Tom Smith is a singer-songwriter from Ann Arbor, Michigan, who got his start in the filk music community. He is a fourteen-time winner of the Pegasus Award for excellence in filking, including awards for his "A Boy and His Frog", "307 Ale", and "The Return of the King (Uh-huh)", and was inducted into the Filk Hall of Fame in 2005.
Leslie Fish is a filk musician, author, and anarchist political activist.
Steve Macdonald is a filk musician (singer/songwriter) from Michigan, who also appears at Renaissance Faires as "Gallamor the Bard". He served for several years as the Pegasus Award Evangelista, and was responsible for many changes in the award process that led to much greater participation among the voting base. He was inducted into the Filk Hall of Fame in 2006.
Wizard rock is a genre of rock music that developed between 2002 and 2004 in the United States. Wizard rock bands are characterized by their performances and humorous novelty songs about the Harry Potter universe. Wizard rock initially started in Massachusetts with Harry and the Potters, though it has grown internationally.
"Thank You for the Music" is a song by the Swedish pop group ABBA. It was originally featured on the group's fifth studio album The Album (1977), and was released as a single on 6 November 1983, to promote the Epic Records compilation album of the same name. The song "Our Last Summer", which was originally featured on the group's seventh studio album Super Trouper (1980), was the B-side. The song was simultaneously released in Ireland, and later released in France, with the same B-side but different artwork, and the Netherlands, with "Medley" as the B-side.
Harry Potter and the Goblet of Fire: Original Motion Picture Soundtrack was released on 15 November 2005. The film's score was not composed by John Williams as were the previous three films, but by Patrick Doyle. This was done because Williams reported having certain schedule problems, as he scored music for 2005's Star Wars: Episode III – Revenge of the Sith, Memoirs of a Geisha, Munich, and Steven Spielberg's remake of War of the Worlds.
Harry Potter and the Prisoner of Azkaban: Original Motion Picture Soundtrack is the film score for the 2004 film of the same name, the third and final score in the series to be composed and conducted by John Williams. It introduced two major themes: "Window to the Past" and "Double Trouble". Two other notable themes were used to represent the Time-Turner and Sirius Black's hunt for Harry. The soundtrack was performed at Abbey Road Studios in London. It was released on 25 May 2004 and charted at No. 68 on the Billboard 200 and also charted at No. 3 on the Top Soundtracks Chart.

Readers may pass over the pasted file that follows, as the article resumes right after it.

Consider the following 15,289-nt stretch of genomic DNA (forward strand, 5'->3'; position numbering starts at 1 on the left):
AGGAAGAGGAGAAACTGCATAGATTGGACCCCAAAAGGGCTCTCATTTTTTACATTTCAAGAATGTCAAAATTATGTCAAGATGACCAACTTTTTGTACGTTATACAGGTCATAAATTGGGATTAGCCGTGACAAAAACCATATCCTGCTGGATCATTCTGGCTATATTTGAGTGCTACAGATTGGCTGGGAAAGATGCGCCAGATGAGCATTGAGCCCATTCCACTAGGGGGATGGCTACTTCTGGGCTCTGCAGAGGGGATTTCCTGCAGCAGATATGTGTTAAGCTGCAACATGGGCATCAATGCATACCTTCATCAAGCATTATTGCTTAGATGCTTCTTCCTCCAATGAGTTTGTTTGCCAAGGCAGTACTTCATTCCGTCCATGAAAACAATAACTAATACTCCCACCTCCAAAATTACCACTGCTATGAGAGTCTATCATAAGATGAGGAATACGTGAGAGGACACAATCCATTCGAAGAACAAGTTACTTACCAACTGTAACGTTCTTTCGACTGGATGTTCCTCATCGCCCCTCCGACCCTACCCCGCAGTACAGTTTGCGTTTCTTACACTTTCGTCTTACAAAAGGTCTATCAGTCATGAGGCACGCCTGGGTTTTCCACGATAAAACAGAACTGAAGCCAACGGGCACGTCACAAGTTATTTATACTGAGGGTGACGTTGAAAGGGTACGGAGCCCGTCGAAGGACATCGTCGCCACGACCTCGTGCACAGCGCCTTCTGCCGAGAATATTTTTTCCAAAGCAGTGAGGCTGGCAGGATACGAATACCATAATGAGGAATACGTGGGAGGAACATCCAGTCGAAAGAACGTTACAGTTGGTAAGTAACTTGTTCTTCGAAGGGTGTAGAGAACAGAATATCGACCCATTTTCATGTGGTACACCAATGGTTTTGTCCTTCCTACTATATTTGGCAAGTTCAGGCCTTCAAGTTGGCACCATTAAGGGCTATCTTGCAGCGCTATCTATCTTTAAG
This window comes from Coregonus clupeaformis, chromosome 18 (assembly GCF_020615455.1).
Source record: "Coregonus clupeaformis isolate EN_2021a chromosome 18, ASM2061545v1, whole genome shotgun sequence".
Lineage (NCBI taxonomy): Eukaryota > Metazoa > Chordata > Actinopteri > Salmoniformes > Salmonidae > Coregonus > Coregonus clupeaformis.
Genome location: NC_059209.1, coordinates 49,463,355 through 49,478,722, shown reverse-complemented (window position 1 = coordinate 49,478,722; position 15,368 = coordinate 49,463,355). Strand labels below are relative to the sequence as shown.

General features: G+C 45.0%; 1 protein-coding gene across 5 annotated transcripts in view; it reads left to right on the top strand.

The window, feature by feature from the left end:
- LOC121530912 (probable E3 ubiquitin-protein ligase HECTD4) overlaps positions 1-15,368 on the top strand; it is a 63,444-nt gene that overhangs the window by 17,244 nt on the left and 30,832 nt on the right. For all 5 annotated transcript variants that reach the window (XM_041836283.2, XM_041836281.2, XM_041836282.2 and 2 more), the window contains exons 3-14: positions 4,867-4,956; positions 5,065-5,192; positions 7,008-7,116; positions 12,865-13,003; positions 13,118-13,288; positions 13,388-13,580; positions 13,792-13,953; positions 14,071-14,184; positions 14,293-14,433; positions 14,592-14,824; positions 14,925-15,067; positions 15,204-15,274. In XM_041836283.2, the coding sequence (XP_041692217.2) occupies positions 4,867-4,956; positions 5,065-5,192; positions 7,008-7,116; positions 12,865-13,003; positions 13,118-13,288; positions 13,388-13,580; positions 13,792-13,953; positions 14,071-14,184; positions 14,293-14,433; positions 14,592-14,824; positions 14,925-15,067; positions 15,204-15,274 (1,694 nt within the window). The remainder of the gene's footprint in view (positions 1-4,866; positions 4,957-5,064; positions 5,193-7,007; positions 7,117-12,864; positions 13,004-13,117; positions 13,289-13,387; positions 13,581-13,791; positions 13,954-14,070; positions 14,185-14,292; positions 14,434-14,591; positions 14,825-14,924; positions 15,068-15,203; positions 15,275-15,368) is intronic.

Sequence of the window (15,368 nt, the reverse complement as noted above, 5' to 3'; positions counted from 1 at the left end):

Harry and the Potters are an American rock band known for spawning the genre of wizard rock. Founded in Norwood, Massachusetts in 2002, the group is primarily composed of brothers Joe and Paul DeGeorge, who both perform under the persona of the title character from the Harry Potter book series. Harry and the Potters are known for their elaborate live performances, and have developed a cult following within the Harry Potter fandom.
Since first coming to wide notice in the late 1990s, the Harry Potter book series by J. K. Rowling has engendered a number of legal disputes. Rowling, her various publishers and Time Warner, the owner of the rights to the Harry Potter films, have taken numerous legal actions to protect their copyrights, and also have fielded accusations of copyright theft themselves. The worldwide popularity of the Harry Potter series has led to the appearance of a number of locally produced, unauthorised sequels and other derivative works, sparking efforts to ban or contain them. While these legal proceedings have countered a number of cases of outright piracy, other attempts have targeted not-for-profit endeavours and have been criticised.
Draco and the Malfoys are a wizard rock band founded in Woonsocket, Rhode Island in 2004. The group is composed of half-brothers Brian Ross and Bradley Mehlenbacher, who both perform under the persona of Draco Malfoy from the Harry Potter book series.
The Weird Sisters are characters in William Shakespeare's play Macbeth.
"The Female of the Species" is a poem by Rudyard Kipling originally published in 1911. The title and refrain have been used as a title for at least three other works.
Weird Canada is a blog that celebrates Canadian emerging music, literature, spaces, ideas, and art. It was founded in 2009 by Aaron Levin and Marie LeBlanc-Flanagan in Edmonton, Alberta.
Geek rock is a musical subgenre derived from alternative rock within the nerd music group. It is a sister-genre to the chiptune-influenced rock subgenre nintendocore and related to other branches of nerd music such as hip hop's nerdcore and contemporary folk's nerd-folk. Geek rock is characterised by the standard instruments of rock music often combined with electronic and unusual instruments; references to geek culture and specialised, yet often mundane, interests; and an element of humour. Specific subgenres of geek rock range from those related to elements of geek culture, such as the Harry Potter-based wizard rock, and those related to elements of rock music, such as the punk rock variant called nerd punk.